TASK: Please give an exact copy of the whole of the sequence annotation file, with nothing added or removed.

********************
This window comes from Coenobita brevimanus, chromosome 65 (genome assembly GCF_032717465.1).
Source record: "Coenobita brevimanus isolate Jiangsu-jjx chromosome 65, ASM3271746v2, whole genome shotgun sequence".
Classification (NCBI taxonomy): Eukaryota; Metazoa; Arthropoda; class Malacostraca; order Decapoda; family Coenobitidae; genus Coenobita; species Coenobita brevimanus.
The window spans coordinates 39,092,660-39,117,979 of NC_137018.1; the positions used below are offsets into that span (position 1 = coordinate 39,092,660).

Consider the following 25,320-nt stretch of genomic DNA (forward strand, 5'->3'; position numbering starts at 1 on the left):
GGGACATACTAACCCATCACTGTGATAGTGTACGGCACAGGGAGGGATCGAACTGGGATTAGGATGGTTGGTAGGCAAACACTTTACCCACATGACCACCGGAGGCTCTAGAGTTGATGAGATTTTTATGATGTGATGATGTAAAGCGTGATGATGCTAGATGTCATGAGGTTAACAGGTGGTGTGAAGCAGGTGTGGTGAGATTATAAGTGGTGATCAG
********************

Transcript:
This window comes from Coenobita brevimanus, chromosome 65 (genome assembly GCF_032717465.1).
Source record: "Coenobita brevimanus isolate Jiangsu-jjx chromosome 65, ASM3271746v2, whole genome shotgun sequence".
Classification (NCBI taxonomy): Eukaryota; Metazoa; Arthropoda; class Malacostraca; order Decapoda; family Coenobitidae; genus Coenobita; species Coenobita brevimanus.
The window spans coordinates 39,092,660-39,117,979 of NC_137018.1; the positions used below are offsets into that span (position 1 = coordinate 39,092,660).

Consider the following 25,320-nt stretch of genomic DNA (forward strand, 5'->3'; position numbering starts at 1 on the left):
GGGACATACTAACCCATCACTGTGATAGTGTACGGCACAGGGAGGGATCGAACTGGGATTAGGATGGTTGGTAGGCAAACACTTTACCCACATGACCACCGGAGGCTCTAGAGTTGATGAGATTTTTATGATGTGATGATGTAAAGCGTGATGATGCTAGATGTCATGAGGTTAACAGGTGGTGTGAAGCAGGTGTGGTGAGATTATAAGTGGTGATCAG